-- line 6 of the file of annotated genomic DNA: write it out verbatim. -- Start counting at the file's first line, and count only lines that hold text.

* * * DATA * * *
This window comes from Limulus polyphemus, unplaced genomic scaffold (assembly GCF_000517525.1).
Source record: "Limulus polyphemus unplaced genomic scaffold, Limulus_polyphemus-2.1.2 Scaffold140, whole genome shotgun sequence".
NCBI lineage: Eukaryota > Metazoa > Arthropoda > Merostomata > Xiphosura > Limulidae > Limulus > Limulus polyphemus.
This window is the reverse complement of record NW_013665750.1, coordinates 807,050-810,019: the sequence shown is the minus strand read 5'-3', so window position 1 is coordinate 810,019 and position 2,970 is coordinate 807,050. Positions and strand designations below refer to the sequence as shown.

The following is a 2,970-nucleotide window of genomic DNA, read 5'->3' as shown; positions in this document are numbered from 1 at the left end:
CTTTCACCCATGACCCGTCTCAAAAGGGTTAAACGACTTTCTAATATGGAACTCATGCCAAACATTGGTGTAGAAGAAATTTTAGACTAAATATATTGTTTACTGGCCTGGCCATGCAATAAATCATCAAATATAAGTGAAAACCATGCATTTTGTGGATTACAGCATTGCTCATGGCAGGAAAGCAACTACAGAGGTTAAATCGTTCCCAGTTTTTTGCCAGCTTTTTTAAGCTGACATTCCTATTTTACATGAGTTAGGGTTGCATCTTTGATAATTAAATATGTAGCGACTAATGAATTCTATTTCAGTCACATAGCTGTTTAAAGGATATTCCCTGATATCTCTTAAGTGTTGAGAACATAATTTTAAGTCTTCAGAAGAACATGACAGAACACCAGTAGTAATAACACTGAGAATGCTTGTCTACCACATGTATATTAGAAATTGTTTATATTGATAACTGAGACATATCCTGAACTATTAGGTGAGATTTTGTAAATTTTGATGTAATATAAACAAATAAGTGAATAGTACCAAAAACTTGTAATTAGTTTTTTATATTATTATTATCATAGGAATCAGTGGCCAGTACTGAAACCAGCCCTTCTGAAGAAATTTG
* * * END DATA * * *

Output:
CTTTCACCCATGACCCGTCTCAAAAGGGTTAAACGACTTTCTAATATGGAACTCATGCCAAACATTGGTGTAGAAGAAATTTTAGACTAAATATATTGTTTACTGGCCTGGCCATGCAATAAATCATCAAATATAAGTGAAAACCATGCATTTTGTGGATTACAGCATTGCTCATGGCAGGAAAGCAACTACAGAGGTTAAATCGTTCCCAGTTTTTTGCCAGCTTTTTTAAGCTGACATTCCTATTTTACATGAGTTAGGGTTGCATCTTTGATAATTAAATATGTAGCGACTAATGAATTCTATTTCAGTCACATAGCTGTTTAAAGGATATTCCCTGATATCTCTTAAGTGTTGAGAACATAATTTTAAGTCTTCAGAAGAACATGACAGAACACCAGTAGTAATAACACTGAGAATGCTTGTCTACCACATGTATATTAGAAATTGTTTATATTGATAACTGAGACATATCCTGAACTATTAGGTGAGATTTTGTAAATTTTGATGTAATATAAACAAATAAGTGAATAGTACCAAAAACTTGTAATTAGTTTTTTATATTATTATTATCATAGGAATCAGTGGCCAGTACTGAAACCAGCCCTTCTGAAGAAATTTG